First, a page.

Best known outside of France for their important book on neo-liberal governance, Dardot and Laval have more recently (2014) added another important work to their output, a work whose breadth and ambition is clearly indicated by its title, Commun: essai sur la revolution au XXIème siècle (Common: An Essay on Revolution in the 21st Century). The use of common in the singular also casts light on one of the main thrusts of their argument. When one talks of ‘the commons’ in the plural one tends to view contemporary initiatives through the frame provided by the agricultural commons. At the same time, one tends to see the common(s) as a thing rather than as a set of practices. Both tendencies lead us in unhelpful directions for reasons that should become clear below. At the same time, and as the authors also note, we currently find ourselves in a political impasse and desperately need to find ways to move forward. While neo-liberal capitalism is seen to work more and more nakedly in the service of the few, alternatives, whether in the shape of a return to the old Welfarist, post-1945 model, or the authoritarian state socialism of the old Communist bloc, are either condemned to the past or radically undesirable, or both. At the same time, the self-governance and occupation of public spaces practiced by a range of recent protests (Occupy, the Gezi park protests in Turkey) shows a real hunger for more direct forms of democracy and a deep mistrust of traditional, state-centred, representative models. Yet the fact that none of these protests were able to generate more durable or more widespread modes of action also points towards some of their limitations. This is what Dardot and Laval’s important book seeks to address. Continue reading
Previously on this blog (here), I provided an account of Maurizio Lazzarato’s elegant, concise and persuasive book on debt. What I’d like to do here is take some of the main insights from two later works, Governing by Debt (Semiotext(e) / MIT, 2015) and Signs and Machines (Semiotexte, 2014) and show how they can help us understand governmentality and subjection in the contemporary British University. I give a developed account of the two works in a forthcoming piece in SubStance, the North American journal of theory and criticism, so what I am doing here is necessarily and deliberately partial, an application of knowledge to a specific context rather than a rounded explanation. There has been a great deal of insightful analysis of the neo-liberal university. I feel, nonetheless, that Lazzarato’s work can help open up some productive new lines of inquiry. Continue reading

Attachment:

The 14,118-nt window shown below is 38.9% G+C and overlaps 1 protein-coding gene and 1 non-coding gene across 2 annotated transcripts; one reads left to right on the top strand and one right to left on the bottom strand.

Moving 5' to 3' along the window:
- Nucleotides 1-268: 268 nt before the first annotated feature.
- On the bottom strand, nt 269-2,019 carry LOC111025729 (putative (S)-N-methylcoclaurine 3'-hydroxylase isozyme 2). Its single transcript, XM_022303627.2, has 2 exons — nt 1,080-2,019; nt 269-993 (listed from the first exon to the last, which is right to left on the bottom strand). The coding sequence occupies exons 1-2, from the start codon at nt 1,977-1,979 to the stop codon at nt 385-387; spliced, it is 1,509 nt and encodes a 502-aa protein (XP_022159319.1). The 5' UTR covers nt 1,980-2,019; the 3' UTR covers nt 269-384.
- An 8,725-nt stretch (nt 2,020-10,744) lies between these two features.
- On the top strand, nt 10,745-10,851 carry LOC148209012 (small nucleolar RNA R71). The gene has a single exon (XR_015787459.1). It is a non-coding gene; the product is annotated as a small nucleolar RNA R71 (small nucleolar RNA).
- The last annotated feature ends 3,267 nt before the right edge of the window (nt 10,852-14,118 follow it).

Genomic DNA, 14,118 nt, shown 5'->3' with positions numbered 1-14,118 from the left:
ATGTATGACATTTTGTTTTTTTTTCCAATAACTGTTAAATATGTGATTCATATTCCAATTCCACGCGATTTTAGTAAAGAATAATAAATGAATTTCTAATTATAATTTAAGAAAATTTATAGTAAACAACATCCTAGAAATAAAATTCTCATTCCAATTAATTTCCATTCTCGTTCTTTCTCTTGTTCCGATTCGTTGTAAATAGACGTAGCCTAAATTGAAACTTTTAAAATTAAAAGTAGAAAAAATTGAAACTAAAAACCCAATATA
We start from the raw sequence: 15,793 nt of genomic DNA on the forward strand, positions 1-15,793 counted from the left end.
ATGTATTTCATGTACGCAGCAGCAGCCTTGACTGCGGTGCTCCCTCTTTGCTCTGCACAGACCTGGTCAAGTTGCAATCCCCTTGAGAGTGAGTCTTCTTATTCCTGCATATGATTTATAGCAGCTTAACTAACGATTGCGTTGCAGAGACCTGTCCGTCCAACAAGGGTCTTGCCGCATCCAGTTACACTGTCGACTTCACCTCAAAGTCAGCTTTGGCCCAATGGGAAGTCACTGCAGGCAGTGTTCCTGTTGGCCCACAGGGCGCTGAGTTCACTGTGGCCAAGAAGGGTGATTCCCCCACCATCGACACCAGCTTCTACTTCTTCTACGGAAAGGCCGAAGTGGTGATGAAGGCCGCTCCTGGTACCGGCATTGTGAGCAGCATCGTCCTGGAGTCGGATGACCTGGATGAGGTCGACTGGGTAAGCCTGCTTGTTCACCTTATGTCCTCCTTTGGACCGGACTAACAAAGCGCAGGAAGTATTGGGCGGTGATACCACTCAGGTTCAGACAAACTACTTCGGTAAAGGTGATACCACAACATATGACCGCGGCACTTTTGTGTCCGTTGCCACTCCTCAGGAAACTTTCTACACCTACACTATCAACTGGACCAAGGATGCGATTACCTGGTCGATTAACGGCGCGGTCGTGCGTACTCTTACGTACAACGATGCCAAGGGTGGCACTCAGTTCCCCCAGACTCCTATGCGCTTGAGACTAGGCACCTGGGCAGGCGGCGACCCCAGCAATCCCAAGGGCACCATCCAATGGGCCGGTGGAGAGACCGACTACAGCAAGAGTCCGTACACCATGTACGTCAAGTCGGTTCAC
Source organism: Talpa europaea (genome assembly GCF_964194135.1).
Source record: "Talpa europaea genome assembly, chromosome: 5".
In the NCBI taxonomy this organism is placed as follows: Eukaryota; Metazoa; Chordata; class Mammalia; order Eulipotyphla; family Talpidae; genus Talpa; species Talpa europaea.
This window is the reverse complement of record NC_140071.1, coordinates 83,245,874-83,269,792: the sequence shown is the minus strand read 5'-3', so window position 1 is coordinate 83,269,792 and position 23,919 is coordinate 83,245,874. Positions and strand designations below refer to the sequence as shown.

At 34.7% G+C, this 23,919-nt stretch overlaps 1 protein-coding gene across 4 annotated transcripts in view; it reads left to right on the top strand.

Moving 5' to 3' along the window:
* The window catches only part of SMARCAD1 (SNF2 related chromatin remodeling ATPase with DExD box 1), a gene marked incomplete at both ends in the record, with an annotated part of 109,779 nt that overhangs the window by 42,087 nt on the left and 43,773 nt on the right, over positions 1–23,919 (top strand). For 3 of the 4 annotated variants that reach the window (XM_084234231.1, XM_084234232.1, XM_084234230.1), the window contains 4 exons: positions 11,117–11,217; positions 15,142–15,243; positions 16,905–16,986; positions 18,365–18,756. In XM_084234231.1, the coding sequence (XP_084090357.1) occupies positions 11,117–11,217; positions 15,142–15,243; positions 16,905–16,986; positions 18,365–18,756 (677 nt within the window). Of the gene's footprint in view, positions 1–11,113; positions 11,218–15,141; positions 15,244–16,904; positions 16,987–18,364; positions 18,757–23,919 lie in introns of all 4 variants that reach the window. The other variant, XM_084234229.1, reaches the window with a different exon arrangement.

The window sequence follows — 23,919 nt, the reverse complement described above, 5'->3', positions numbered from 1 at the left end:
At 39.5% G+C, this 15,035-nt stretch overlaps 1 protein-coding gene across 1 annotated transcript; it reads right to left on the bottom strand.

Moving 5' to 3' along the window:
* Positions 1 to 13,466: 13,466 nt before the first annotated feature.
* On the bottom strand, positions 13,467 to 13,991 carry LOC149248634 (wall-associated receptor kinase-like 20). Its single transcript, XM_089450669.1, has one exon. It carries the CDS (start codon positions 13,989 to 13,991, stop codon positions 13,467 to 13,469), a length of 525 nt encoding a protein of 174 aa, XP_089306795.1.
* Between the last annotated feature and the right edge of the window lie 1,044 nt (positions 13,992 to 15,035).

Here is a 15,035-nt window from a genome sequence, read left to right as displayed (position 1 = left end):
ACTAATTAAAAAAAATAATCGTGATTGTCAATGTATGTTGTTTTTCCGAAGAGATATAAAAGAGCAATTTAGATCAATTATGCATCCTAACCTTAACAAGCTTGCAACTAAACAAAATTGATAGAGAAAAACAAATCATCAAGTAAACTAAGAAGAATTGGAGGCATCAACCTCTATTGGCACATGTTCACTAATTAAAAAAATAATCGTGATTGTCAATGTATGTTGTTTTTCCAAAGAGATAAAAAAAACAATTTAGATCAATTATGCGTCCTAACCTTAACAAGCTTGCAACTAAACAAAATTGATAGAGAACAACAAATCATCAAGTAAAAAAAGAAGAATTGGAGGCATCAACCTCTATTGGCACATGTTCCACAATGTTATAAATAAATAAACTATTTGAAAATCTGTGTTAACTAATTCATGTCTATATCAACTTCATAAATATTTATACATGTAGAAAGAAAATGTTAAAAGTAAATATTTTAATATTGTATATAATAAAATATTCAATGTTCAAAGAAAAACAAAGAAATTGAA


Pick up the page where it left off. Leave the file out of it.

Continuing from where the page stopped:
Saturday 2 November witnessed a mass demonstration in Quimper, Brittany. Anywhere between 15,000-30,000 people were in attendance protesting for the suppression of the l’écotaxe in Brittany. This tax will target and charge the most polluting vehicles using the French road network and is aimed at encouraging a greener approach to transport with money raised being to be ploughed into improving infrastructure. Emerging from the Grenelle sur l’environnement under the Sarkozy era, this measure has met with a certain degree of opposition in France and in particular concerning the contract awarded to the private company Ecomouv’ to oversee the implementation of the tax. The outraged reaction in Brittany, which has included militants actually dismantling and setting fire to the huge gantries (portiques) used to scan the road network and charge users, can be explained through a consideration of certain regional specificities. Continue reading
Where Sunday trading has long been entrenched in British culture, it is still heavily regulated in France, limited to certain trades, some of which (furniture but not DIY tools) seem something of a misnomer. Despite calls to relax these laws, there remains an ‘ideological’ resistance to Sunday trading in France not dissimilar to the one voiced in the UK in the early 1990s prior to the law changes. A comparison of the economic, labour and socio-cultural issues arising from the difference in these laws might be a useful exercise – a springboard for thinking more carefully about how we spend our free-time and, consequently, how such time is structured in relation to the working week. To discuss Sunday trading laws should inevitably involve a discussion of how and why an extra day of trading is deemed necessary to a country’s economic survival and development as well as the impact this places on the labour-force, infrastructure, childcare and welfare and other related effects of increased production and consumption. Continue reading